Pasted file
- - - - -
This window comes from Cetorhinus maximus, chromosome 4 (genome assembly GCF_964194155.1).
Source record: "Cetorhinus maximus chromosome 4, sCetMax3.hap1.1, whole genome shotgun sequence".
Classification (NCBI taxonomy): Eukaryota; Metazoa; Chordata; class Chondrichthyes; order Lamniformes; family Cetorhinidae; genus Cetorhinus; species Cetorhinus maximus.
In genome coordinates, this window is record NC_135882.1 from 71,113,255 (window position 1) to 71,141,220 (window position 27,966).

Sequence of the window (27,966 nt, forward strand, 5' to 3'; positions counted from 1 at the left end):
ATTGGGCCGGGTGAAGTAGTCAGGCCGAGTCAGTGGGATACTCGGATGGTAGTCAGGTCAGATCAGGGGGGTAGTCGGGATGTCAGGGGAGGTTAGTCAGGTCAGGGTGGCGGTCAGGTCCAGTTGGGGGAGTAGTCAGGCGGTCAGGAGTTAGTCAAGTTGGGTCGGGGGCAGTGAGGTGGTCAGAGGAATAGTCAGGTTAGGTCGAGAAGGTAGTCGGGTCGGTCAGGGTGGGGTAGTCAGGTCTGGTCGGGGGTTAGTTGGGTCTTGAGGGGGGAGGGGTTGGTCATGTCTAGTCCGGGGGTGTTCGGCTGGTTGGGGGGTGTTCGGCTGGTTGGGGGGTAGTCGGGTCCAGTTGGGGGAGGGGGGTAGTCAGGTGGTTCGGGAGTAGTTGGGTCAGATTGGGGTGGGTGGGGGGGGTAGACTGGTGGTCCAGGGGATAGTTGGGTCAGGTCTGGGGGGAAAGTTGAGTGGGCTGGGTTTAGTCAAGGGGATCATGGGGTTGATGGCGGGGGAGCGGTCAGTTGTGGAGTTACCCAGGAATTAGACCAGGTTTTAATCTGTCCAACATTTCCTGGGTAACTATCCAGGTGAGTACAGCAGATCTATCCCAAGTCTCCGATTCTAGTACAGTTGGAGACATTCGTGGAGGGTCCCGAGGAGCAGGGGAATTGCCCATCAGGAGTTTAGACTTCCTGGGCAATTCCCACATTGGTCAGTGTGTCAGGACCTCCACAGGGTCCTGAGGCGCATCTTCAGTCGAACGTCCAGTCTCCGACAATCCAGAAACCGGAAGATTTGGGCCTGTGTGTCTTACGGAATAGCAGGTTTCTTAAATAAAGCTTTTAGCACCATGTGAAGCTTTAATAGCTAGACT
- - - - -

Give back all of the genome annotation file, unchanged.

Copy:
This window comes from Cetorhinus maximus, chromosome 4 (genome assembly GCF_964194155.1).
Source record: "Cetorhinus maximus chromosome 4, sCetMax3.hap1.1, whole genome shotgun sequence".
Classification (NCBI taxonomy): Eukaryota; Metazoa; Chordata; class Chondrichthyes; order Lamniformes; family Cetorhinidae; genus Cetorhinus; species Cetorhinus maximus.
In genome coordinates, this window is record NC_135882.1 from 71,113,255 (window position 1) to 71,141,220 (window position 27,966).

Sequence of the window (27,966 nt, forward strand, 5' to 3'; positions counted from 1 at the left end):
ATTGGGCCGGGTGAAGTAGTCAGGCCGAGTCAGTGGGATACTCGGATGGTAGTCAGGTCAGATCAGGGGGGTAGTCGGGATGTCAGGGGAGGTTAGTCAGGTCAGGGTGGCGGTCAGGTCCAGTTGGGGGAGTAGTCAGGCGGTCAGGAGTTAGTCAAGTTGGGTCGGGGGCAGTGAGGTGGTCAGAGGAATAGTCAGGTTAGGTCGAGAAGGTAGTCGGGTCGGTCAGGGTGGGGTAGTCAGGTCTGGTCGGGGGTTAGTTGGGTCTTGAGGGGGGAGGGGTTGGTCATGTCTAGTCCGGGGGTGTTCGGCTGGTTGGGGGGTGTTCGGCTGGTTGGGGGGTAGTCGGGTCCAGTTGGGGGAGGGGGGTAGTCAGGTGGTTCGGGAGTAGTTGGGTCAGATTGGGGTGGGTGGGGGGGGTAGACTGGTGGTCCAGGGGATAGTTGGGTCAGGTCTGGGGGGAAAGTTGAGTGGGCTGGGTTTAGTCAAGGGGATCATGGGGTTGATGGCGGGGGAGCGGTCAGTTGTGGAGTTACCCAGGAATTAGACCAGGTTTTAATCTGTCCAACATTTCCTGGGTAACTATCCAGGTGAGTACAGCAGATCTATCCCAAGTCTCCGATTCTAGTACAGTTGGAGACATTCGTGGAGGGTCCCGAGGAGCAGGGGAATTGCCCATCAGGAGTTTAGACTTCCTGGGCAATTCCCACATTGGTCAGTGTGTCAGGACCTCCACAGGGTCCTGAGGCGCATCTTCAGTCGAACGTCCAGTCTCCGACAATCCAGAAACCGGAAGATTTGGGCCTGTGTGTCTTACGGAATAGCAGGTTTCTTAAATAAAGCTTTTAGCACCATGTGAAGCTTTAATAGCTAGACT